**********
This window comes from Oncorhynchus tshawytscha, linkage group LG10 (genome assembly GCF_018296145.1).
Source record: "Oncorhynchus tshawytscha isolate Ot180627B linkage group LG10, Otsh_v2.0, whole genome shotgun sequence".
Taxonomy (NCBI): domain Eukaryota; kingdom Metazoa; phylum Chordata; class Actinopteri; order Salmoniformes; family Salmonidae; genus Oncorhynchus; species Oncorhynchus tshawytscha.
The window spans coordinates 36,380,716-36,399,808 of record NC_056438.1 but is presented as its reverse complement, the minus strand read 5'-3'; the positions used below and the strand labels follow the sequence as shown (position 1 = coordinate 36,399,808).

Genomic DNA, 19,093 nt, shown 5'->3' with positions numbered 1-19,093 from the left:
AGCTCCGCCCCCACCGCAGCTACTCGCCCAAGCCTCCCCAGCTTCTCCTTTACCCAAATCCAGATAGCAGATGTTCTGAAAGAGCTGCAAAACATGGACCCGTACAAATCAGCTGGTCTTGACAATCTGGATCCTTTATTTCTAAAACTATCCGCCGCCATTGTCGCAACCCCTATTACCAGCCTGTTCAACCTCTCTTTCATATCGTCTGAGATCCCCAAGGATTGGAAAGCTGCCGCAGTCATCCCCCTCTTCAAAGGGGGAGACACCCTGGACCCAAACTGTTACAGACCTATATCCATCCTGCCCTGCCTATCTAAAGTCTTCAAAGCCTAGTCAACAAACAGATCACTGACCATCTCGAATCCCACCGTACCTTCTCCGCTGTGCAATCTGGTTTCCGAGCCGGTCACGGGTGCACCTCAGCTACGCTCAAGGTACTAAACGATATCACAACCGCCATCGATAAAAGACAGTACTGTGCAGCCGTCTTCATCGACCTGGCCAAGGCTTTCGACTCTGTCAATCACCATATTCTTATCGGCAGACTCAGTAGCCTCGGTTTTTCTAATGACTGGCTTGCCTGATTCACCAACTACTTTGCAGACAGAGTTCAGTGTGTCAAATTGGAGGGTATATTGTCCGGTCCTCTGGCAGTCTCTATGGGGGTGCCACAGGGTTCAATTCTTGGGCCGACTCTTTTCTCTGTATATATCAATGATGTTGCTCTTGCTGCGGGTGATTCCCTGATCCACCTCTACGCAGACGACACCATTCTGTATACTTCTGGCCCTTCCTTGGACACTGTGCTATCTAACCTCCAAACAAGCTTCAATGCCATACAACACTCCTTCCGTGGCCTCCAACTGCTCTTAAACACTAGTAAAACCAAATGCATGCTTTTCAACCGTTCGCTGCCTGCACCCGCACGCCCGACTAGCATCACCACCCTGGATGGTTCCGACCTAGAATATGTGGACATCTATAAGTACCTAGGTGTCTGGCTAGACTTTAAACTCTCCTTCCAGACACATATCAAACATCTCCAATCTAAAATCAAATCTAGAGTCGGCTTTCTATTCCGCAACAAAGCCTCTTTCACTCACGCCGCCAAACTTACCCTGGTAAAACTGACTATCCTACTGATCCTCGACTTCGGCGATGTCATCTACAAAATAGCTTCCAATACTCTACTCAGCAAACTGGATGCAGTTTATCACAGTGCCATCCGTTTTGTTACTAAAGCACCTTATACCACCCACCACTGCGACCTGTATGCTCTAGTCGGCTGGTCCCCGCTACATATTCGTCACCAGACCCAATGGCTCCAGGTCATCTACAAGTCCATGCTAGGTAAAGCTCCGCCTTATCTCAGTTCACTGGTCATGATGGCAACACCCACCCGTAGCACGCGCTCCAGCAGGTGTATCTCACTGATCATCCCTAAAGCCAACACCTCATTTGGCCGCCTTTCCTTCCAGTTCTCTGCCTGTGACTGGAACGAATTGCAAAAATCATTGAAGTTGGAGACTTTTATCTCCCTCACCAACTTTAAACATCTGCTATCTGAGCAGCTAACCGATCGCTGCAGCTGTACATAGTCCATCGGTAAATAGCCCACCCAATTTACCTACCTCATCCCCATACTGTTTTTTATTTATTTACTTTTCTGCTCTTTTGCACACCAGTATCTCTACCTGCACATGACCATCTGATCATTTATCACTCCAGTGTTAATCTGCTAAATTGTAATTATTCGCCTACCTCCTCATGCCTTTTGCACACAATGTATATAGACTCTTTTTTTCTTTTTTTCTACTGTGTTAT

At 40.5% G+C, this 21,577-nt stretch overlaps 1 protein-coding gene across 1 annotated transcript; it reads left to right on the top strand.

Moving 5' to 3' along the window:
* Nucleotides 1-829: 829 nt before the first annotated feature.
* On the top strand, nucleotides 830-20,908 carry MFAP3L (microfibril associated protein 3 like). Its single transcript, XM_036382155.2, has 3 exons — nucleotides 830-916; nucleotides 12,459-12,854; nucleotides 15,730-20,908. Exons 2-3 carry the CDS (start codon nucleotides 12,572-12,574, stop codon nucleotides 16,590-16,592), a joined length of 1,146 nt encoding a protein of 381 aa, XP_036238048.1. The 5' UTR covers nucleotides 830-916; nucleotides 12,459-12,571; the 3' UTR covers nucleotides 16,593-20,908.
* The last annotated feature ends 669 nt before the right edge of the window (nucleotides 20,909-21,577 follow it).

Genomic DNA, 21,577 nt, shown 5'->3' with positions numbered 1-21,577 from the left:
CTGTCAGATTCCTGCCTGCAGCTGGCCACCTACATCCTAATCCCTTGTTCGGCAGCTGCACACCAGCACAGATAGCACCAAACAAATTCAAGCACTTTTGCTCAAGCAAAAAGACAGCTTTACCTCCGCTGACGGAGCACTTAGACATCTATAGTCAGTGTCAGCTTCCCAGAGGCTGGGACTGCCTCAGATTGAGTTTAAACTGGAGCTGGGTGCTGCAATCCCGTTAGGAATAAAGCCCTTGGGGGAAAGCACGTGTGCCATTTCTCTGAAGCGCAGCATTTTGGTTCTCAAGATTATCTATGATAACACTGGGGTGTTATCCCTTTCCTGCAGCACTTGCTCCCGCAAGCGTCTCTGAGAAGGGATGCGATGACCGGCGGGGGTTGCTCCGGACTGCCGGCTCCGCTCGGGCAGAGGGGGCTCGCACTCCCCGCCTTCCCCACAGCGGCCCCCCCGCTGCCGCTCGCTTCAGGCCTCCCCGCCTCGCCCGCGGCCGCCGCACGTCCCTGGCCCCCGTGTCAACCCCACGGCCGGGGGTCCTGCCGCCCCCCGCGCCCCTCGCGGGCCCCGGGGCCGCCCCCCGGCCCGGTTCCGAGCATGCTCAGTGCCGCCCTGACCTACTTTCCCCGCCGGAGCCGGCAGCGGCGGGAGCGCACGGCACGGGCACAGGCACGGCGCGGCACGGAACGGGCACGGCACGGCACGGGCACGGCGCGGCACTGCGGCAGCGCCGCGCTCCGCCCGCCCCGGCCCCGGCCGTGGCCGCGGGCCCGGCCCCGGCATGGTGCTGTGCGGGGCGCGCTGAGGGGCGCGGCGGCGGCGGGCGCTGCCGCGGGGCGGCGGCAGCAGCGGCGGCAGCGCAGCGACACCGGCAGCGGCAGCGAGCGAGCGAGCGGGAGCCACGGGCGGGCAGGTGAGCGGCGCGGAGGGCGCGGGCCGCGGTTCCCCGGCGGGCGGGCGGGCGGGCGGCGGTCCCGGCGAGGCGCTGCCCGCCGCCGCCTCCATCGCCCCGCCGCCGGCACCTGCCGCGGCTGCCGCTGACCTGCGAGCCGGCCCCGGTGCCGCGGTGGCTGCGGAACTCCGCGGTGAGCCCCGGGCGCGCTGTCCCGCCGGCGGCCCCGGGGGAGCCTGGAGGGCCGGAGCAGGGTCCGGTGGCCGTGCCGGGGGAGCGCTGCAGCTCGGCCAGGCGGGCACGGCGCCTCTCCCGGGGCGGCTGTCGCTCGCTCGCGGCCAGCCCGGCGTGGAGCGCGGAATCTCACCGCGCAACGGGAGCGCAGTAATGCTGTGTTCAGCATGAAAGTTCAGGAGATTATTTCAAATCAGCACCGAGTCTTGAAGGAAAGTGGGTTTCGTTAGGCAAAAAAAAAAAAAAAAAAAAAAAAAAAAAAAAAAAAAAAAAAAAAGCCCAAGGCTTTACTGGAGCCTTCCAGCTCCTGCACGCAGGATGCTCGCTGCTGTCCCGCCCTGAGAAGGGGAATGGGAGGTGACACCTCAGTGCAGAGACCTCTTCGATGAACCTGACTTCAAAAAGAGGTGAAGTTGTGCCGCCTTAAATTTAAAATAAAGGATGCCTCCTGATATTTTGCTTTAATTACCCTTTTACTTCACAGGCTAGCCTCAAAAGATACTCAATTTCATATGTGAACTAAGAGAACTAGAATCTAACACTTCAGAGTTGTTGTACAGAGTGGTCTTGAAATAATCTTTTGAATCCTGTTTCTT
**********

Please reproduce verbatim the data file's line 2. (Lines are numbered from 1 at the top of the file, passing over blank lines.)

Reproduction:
Source record: "Oncorhynchus tshawytscha isolate Ot180627B linkage group LG10, Otsh_v2.0, whole genome shotgun sequence".